Diacetylmorphine (better known as heroin) was synthesized from morphine in 1874 and brought to market by Bayer in 1898. Heroin is approximately 1.5 to 2 times more potent than morphine weight for weight. Due to the lipid solubility of diacetylmorphine, it is able to cross the blood-brain barrier faster than morphine, subsequently increasing the reinforcing component of addiction. Using a variety of subjective and objective measures, one study estimated the relative potency of heroin to morphine administered intravenously to post-addicts to be 1.80–2.66 mg of morphine sulfate to 1 mg of diamorphine hydrochloride (heroin).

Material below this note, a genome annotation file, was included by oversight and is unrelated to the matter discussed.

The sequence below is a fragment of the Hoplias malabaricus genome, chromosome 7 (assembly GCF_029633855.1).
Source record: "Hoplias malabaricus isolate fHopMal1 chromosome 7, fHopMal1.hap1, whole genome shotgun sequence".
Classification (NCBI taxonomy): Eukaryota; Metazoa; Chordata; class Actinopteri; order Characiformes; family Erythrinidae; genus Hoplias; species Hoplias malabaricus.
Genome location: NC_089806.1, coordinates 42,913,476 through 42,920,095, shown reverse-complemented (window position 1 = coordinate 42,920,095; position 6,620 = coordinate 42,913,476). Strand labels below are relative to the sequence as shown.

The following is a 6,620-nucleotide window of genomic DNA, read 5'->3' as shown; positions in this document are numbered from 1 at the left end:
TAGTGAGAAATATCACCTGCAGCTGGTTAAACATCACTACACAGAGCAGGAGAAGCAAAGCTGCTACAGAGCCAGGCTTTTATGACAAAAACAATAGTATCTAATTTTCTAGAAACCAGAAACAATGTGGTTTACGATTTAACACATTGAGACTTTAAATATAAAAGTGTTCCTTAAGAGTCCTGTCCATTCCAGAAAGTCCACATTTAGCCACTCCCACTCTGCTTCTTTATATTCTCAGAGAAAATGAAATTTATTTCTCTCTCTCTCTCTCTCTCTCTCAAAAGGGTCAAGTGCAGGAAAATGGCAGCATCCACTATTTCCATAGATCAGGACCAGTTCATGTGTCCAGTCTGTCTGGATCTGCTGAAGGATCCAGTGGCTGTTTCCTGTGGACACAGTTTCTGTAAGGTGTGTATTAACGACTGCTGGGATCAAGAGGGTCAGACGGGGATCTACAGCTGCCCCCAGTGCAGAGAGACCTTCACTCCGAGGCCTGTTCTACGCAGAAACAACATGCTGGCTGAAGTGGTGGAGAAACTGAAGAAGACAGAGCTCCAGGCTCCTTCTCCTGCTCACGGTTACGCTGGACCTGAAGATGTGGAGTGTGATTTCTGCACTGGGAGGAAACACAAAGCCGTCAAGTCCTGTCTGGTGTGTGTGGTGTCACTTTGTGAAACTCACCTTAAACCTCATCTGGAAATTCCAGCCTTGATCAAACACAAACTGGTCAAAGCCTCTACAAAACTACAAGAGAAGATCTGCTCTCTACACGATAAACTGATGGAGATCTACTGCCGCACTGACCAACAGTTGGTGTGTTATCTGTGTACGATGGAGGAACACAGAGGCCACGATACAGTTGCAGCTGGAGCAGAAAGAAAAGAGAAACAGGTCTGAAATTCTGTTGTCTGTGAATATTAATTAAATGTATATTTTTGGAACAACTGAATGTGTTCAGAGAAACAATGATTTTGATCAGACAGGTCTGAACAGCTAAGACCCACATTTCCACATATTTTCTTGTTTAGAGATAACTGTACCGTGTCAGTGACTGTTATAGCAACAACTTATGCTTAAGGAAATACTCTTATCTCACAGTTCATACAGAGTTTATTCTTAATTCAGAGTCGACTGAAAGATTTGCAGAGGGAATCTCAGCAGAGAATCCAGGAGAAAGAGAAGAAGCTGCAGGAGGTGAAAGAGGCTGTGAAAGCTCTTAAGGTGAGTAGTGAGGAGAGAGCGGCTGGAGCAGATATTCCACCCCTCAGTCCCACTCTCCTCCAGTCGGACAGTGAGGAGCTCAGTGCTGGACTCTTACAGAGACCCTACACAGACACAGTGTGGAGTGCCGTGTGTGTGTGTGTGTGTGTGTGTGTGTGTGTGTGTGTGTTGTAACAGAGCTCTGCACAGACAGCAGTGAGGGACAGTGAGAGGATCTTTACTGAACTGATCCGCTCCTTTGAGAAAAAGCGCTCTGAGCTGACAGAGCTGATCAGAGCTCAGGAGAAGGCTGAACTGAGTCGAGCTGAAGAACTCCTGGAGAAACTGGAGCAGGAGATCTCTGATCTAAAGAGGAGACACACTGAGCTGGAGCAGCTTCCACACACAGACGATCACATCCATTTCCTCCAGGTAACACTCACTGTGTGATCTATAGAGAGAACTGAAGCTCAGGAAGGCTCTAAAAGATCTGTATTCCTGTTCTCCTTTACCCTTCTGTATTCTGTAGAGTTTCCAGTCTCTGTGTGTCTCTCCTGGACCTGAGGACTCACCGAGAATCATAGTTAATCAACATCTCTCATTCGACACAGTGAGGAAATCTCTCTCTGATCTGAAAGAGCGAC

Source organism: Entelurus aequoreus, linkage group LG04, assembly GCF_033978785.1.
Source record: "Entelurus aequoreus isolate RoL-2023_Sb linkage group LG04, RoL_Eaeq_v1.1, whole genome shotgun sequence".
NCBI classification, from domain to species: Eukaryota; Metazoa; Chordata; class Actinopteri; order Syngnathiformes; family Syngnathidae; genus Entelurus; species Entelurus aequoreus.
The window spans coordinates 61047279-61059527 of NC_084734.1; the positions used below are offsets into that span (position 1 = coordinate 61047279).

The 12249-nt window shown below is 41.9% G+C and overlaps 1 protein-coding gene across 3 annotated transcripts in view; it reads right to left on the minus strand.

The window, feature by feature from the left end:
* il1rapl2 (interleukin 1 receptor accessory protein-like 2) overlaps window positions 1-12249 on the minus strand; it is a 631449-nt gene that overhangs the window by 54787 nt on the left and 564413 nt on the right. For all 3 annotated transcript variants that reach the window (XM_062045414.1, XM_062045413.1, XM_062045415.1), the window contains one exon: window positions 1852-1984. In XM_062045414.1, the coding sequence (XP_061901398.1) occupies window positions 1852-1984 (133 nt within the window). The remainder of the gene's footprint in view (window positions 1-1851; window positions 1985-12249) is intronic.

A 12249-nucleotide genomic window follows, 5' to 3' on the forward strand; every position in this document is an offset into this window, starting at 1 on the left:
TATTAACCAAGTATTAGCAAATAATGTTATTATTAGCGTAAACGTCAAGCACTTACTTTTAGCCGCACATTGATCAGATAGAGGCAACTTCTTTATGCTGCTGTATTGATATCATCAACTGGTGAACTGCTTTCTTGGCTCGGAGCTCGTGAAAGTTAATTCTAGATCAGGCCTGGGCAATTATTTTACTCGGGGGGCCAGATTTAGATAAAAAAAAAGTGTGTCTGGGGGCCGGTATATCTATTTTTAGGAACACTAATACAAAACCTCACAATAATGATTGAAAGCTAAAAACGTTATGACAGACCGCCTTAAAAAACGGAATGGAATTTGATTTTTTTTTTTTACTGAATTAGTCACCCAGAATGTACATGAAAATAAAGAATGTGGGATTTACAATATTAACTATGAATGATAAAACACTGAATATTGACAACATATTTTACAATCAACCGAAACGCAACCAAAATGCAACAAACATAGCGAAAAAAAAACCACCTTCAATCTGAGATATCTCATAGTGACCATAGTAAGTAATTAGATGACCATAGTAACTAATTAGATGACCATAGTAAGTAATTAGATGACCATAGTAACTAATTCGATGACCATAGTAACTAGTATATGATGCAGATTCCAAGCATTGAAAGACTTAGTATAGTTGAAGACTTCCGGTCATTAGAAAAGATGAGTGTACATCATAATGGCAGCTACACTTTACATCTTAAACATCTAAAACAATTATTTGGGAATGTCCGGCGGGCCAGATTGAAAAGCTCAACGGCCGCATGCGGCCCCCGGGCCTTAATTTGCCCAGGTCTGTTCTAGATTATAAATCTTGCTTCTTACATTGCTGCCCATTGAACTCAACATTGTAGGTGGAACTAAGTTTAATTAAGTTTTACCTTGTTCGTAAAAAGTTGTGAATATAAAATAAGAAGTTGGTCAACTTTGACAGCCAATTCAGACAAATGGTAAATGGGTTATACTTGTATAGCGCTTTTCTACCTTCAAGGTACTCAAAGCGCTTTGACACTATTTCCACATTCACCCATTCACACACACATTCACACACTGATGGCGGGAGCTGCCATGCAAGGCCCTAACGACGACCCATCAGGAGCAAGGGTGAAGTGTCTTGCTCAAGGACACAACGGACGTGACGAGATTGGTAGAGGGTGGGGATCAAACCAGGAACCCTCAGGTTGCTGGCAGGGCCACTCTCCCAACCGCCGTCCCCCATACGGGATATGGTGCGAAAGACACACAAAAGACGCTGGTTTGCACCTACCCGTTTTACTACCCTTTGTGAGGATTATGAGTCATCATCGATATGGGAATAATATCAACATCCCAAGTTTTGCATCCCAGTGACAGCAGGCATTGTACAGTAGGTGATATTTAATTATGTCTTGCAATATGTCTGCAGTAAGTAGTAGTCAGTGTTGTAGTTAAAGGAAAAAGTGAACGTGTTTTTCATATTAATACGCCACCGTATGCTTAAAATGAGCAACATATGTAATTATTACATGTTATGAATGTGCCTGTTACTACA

Morphine became a controlled substance in the US under the Harrison Narcotics Tax Act of 1914, and possession without a prescription in the US is a criminal offense. Morphine was the most commonly abused narcotic analgesic in the world until heroin was synthesized and came into use. Until the synthesis of dihydromorphine (ca. 1900), the dihydromorphinone class of opioids (1920s), and oxycodone (1916) and similar drugs, there generally were no other drugs in the same efficacy range as opium, morphine, and heroin, with synthetics still several years away (pethidine was invented in Germany in 1937) and opioid agonists amongst the semi-synthetics were analogues and derivatives of codeine such as dihydrocodeine (Paracodin), ethylmorphine (Dionine), and benzylmorphine (Peronine). Even today, morphine is the most sought after prescription narcotic by heroin addicts when heroin is scarce, all other things being equal; local conditions and user preference may cause hydromorphone, oxymorphone, high-dose oxycodone, or methadone as well as dextromoramide in specific instances such as 1970s Australia, to top that particular list. The stop-gap drugs used by the largest absolute number of heroin addicts is probably codeine, with significant use also of dihydrocodeine, poppy straw derivatives like poppy pod and poppy seed tea, propoxyphene, and tramadol.